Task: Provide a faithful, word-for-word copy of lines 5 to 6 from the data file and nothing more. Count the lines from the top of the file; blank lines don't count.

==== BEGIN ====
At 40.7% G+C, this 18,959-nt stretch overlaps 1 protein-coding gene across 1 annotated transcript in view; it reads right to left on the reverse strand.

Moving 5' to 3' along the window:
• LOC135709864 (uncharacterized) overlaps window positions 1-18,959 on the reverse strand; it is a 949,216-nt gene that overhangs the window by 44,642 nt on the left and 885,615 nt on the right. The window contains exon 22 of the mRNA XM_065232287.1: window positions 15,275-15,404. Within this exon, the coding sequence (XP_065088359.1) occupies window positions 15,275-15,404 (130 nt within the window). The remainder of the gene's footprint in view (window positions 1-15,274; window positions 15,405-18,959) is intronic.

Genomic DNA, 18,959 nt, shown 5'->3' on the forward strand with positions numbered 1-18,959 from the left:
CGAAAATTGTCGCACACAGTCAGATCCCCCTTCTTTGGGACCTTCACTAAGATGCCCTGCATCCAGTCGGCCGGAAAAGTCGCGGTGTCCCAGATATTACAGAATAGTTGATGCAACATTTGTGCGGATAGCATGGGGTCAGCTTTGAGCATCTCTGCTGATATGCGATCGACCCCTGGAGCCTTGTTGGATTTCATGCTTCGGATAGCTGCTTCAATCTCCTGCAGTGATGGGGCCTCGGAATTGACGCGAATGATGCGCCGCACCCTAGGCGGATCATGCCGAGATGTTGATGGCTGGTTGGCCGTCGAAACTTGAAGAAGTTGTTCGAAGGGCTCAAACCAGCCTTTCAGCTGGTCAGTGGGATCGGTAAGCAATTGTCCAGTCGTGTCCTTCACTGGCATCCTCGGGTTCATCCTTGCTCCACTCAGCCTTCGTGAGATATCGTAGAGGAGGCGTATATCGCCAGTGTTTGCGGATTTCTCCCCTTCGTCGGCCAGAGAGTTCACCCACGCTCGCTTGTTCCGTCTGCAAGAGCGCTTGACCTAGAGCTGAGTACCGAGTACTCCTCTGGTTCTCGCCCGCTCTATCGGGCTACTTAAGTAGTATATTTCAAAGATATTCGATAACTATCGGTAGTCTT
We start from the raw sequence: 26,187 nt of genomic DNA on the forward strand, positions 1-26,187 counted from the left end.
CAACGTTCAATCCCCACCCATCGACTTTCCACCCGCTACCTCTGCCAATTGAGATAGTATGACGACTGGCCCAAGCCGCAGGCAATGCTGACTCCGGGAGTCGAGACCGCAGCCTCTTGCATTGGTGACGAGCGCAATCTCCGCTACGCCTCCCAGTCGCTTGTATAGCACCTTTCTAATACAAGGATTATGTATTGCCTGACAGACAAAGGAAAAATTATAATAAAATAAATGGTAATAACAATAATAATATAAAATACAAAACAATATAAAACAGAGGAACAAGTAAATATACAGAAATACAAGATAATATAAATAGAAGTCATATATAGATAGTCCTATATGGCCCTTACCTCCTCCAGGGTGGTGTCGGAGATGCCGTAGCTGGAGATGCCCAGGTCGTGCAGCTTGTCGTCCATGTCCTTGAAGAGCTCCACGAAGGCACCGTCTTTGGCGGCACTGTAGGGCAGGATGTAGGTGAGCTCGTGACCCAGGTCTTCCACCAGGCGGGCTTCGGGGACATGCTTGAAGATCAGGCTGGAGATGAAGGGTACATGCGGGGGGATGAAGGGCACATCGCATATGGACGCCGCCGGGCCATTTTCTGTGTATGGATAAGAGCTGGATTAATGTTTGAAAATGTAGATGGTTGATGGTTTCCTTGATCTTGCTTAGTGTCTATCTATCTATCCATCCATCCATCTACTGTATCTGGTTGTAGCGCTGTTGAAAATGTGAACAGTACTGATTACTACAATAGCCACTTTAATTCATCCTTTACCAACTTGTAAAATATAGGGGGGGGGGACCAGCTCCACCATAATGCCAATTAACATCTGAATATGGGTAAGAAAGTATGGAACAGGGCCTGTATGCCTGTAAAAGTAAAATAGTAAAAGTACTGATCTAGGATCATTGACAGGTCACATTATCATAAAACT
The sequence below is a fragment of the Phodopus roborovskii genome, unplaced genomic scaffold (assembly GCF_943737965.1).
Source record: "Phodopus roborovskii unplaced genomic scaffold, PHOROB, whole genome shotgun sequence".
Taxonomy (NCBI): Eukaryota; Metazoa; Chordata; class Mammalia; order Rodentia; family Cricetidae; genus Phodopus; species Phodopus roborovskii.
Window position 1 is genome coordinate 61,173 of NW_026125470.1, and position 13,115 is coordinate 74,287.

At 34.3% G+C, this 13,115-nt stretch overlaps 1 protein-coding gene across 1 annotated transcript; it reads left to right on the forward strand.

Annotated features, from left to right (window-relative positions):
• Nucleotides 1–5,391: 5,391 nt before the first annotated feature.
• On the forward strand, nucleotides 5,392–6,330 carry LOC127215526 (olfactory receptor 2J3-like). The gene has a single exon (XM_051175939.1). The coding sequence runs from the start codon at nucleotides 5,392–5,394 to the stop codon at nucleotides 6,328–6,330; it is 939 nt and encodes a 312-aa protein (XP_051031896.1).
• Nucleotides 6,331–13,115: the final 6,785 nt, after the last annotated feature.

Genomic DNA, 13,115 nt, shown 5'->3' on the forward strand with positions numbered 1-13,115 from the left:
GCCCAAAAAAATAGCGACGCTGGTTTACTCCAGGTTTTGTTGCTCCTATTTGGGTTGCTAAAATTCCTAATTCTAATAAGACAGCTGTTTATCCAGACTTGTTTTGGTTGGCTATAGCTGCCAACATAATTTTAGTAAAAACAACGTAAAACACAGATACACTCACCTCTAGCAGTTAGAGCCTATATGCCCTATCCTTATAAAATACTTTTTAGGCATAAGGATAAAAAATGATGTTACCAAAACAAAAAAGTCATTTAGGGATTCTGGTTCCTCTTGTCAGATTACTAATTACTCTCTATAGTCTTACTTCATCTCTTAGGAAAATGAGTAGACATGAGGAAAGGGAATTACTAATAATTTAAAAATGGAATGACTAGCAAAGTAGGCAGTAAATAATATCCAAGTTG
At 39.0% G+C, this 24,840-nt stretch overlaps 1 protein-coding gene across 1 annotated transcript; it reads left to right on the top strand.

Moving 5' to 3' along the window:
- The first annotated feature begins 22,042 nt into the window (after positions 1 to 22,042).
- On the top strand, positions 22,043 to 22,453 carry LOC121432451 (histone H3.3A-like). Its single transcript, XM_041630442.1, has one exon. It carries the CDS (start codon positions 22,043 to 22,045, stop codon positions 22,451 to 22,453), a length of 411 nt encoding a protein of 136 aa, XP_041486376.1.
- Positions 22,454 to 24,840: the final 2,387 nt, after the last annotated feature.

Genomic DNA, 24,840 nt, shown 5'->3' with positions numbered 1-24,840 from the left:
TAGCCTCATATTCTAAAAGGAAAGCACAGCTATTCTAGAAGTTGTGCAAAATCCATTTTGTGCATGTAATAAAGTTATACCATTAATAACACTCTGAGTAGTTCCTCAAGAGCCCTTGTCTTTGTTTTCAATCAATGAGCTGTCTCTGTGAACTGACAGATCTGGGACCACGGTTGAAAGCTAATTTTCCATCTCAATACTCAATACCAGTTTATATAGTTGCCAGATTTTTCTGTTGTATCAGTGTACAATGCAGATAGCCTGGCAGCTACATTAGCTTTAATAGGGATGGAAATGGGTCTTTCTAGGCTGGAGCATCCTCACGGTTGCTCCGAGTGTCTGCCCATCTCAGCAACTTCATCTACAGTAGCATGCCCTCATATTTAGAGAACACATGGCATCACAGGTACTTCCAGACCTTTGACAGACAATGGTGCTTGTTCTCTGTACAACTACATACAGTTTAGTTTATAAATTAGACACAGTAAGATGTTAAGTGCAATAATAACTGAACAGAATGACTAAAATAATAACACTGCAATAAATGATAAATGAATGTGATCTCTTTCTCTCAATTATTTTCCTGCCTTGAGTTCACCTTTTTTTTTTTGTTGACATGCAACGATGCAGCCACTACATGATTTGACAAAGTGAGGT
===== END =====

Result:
CGAAAATTGTCGCACACAGTCAGATCCCCCTTCTTTGGGACCTTCACTAAGATGCCCTGCATCCAGTCGGCCGGAAAAGTCGCGGTGTCCCAGATATTACAGAATAGTTGATGCAACATTTGTGCGGATAGCATGGGGTCAGCTTTGAGCATCTCTGCTGATATGCGATCGACCCCTGGAGCCTTGTTGGATTTCATGCTTCGGATAGCTGCTTCAATCTCCTGCAGTGATGGGGCCTCGGAATTGACGCGAATGATGCGCCGCACCCTAGGCGGATCATGCCGAGATGTTGATGGCTGGTTGGCCGTCGAAACTTGAAGAAGTTGTTCGAAGGGCTCAAACCAGCCTTTCAGCTGGTCAGTGGGATCGGTAAGCAATTGTCCAGTCGTGTCCTTCACTGGCATCCTCGGGTTCATCCTTGCTCCACTCAGCCTTCGTGAGATATCGTAGAGGAGGCGTATATCGCCAGTGTTTGCGGATTTCTCCCCTTCGTCGGCCAGAGAGTTCACCCACGCTCGCTTGTTCCGTCTGCAAGAGCGCTTGACCTAGAGCTGAGTACCGAGTACTCCTCTGGTTCTCGCCCGCTCTATCGGGCTACTTAAGTAGTATATTTCAAAGATATTCGATAACTATCGGTAGTCTT
We start from the raw sequence: 26,187 nt of genomic DNA on the forward strand, positions 1-26,187 counted from the left end.